Guidelines for Written Responses/Five Questions

1. Length of written response: one page, single-spaced.

2. What to put at top of page: Put your name, the topic of the particular class for which you're writing a response or forming questions (for example, "Who Are ESL Students? How Have They Been Classified?" and "The Process Approach to ESL Writing"), and then list the articles you're responding to (Give author and title only).

3. Suggestion for a sequence to follow throughout the term: Begin responding using the form of "Summary and Comment," then move to an "Against the Grain Response," then try a "Mini Review Article."

4. Copies: Bring photocopies of your responses and questions to class, enough for your group members and one for me.

5. In class procedure: For each class some group members will have written questions, some will have written one-page responses. First the question writers pass out their questions and everyone reads them. Then the response writers pass out their responses and everyone reads them. Then the discussion begins. It's important to be aware that this discussion differs in purpose from the talk that occurs in a typical peer response group in a writing class. In a typical writing group you comment to help the writer revise; in your groups in 614 you comment to help each other understand the topic of the day. This purpose doesn't preclude your making comments about the quality of a group member's questions or writing, but these comments should be primarily positive. Since the author will not be revising, there is no point to dwell on weaknesses.

Although I don't want to suggest a rigid structure, here are some suggestions that may be useful:

a. Begin by seeing if you can answer the "Review" questions, then move to the "Reflection" questions.

b. Don't feel you have to answer all the questions or stick to the questions brought by group members. If the discussion is about the topic of the day, then that's fine.

c. Group leaders should make a note of unanswered questions or unresolved issues and raise them during the whole class discussion.

6. My written response to your writing: I'll make brief written responses to your writing (both responses and questions) and return your papers the next class. My comments are not intended to be models of expert written response of the type I would recommend making on papers that students will later revise. Instead they are designed to keep our conversation going about issues related to ESL Writing. Although I may sometimes comment on problems related to grammar, punctuation, and style, I do not expect perfectly edited prose in these daily writings. Consider these daily writings as an opportunity to improve your writing. If you turn in papers that seem problem-free to you, then my comments will be more useful to you. If you turn in papers that you know have problems, then by commenting on these problems I'll be telling you things that you already know.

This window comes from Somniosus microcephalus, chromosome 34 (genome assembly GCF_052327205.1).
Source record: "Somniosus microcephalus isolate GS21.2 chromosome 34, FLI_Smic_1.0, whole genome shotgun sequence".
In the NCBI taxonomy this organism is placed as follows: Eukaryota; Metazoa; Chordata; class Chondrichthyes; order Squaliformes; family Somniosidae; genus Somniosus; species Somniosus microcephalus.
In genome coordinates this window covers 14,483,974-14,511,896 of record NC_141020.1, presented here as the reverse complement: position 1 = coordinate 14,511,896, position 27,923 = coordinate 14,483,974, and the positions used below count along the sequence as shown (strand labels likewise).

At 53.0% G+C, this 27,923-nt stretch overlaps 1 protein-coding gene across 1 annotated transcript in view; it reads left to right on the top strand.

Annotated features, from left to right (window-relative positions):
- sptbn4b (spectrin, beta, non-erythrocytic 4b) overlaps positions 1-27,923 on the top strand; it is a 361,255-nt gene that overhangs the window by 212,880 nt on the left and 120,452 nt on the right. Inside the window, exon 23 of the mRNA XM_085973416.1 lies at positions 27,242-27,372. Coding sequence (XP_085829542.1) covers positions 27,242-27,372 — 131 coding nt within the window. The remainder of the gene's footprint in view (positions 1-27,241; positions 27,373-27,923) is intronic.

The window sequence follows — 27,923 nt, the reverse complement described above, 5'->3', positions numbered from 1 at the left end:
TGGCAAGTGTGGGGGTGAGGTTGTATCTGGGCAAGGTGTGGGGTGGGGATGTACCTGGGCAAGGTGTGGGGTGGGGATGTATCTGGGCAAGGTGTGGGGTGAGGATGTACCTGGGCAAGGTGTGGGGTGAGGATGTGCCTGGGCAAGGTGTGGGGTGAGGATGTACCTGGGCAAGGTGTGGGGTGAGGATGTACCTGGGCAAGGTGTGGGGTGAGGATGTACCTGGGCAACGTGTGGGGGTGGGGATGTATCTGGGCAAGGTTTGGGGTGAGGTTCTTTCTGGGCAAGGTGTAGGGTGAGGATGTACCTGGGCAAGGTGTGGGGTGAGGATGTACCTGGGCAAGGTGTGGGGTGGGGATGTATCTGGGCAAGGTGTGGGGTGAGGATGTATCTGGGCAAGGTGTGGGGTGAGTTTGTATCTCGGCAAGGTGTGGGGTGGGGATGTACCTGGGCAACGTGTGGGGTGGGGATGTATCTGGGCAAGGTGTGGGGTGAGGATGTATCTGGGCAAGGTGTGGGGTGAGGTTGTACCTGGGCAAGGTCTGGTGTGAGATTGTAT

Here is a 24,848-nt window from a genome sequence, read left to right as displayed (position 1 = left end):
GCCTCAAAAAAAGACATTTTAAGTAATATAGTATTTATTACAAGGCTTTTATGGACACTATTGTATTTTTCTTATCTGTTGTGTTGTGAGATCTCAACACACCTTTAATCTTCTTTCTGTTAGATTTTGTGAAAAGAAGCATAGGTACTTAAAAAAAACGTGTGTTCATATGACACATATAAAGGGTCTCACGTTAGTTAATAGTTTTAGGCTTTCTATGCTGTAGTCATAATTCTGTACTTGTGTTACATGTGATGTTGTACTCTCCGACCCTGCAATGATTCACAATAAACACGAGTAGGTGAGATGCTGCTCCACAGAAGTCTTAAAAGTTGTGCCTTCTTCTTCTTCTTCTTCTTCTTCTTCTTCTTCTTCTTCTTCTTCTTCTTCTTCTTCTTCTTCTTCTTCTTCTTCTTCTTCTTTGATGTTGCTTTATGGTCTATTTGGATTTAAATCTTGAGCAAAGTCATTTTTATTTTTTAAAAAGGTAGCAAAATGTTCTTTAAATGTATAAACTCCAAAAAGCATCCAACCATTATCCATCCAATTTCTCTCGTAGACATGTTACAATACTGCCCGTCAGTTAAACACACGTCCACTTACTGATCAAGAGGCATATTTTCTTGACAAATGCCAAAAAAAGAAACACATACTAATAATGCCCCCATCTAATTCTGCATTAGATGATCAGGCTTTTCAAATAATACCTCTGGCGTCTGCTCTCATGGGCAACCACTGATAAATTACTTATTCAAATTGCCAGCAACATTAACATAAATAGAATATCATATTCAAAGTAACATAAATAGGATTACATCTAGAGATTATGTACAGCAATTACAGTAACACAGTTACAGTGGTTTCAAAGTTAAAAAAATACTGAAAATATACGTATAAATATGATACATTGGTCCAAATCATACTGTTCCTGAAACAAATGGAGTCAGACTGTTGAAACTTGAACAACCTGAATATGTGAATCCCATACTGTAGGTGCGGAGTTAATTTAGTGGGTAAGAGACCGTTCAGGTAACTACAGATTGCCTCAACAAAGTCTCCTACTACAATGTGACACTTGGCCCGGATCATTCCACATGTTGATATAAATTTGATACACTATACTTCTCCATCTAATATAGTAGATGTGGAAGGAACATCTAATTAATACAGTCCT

7. Saving of written responses: Please save in a folder the copies of your written responses and questions that have my comments. I will ask you to turn these in for the mid-term and final evaluation of your work.

8. Evaluation of written responses/questions: Your written responses/questions count 35% of your grade. I'll be asking the following questions when I evaluate them:

-Do they reveal that the reading was done carefully?

-Do they reveal that the writer or questioner completed the day's reading-that he or she drew on all the readings to formulate responses and questions?

-Do they reveal a developing understanding of concepts, issues and terms related to ESL writing?

-Responses: Are they written in a way that will help other students in 614 understand the topic being discussed?

-Questions: Are they of the type that will provoke useful review and reflection related to the topic of the day?

VI. Course Schedule

Note: Articles from the Journal of Second Language Writing (abbreviated: JSLW) that aren't in your packet can be found online by going to the HSU Library Homepage, clicking on "Periodicals," and following the on-screen instructions. Issues of this journal are also available on reserve under my name, so you have two sources. (The Library doesn't subscribe to this journal but Prof. Santos has put her copies on reserve.)

Mon., Aug. 26: Introduction: Course Procedures, What Does ESL Writing Look Like?

Wed., Aug. 28: Who Are ESL Students? How Have They Been Classified? (ESL, EFL, International, Gen 1.5, Incipient
Bilingual, Functional Bilingual, etc.)

Linda Harklau et al., "Linguistically Diverse Students and College Writing," GEN 1.5

Yuet-Sim D. Chiang and Mary Schmida, "Language Identity and Language Ownership," GEN 1.5

Jan Frodesen and Norinne Starna,"Distinguishing Incipient and Functional Bilingual Writers," GEN 1.5

Mon., Sept. 2: Labor Day (No Class)

Wed., Sept. 4: L1 and L2 Writing: Major Teaching Approaches, Relationships Between L1 and L2 Approaches

James D. Williams, "Models for Teaching Writing," PACKET [Note: Williams provides an overview of the major movements in L1 Composition. If you've taken English 611, this should be review.]

Dana Ferris and John Hedgcock, ESL COMP, Chap. 1

Ann Raimes, "Out of the Woods," PACKET

Mon., Sept. 9: The Process Approach to ESL Writing

Note: These articles were written in 1983. They express well the enthusiasm for the process approach typical in ESL circles in the early 80's.

Ann Raimes, "Anguish as a Second Language? Remedies for Composition Teachers," PACKET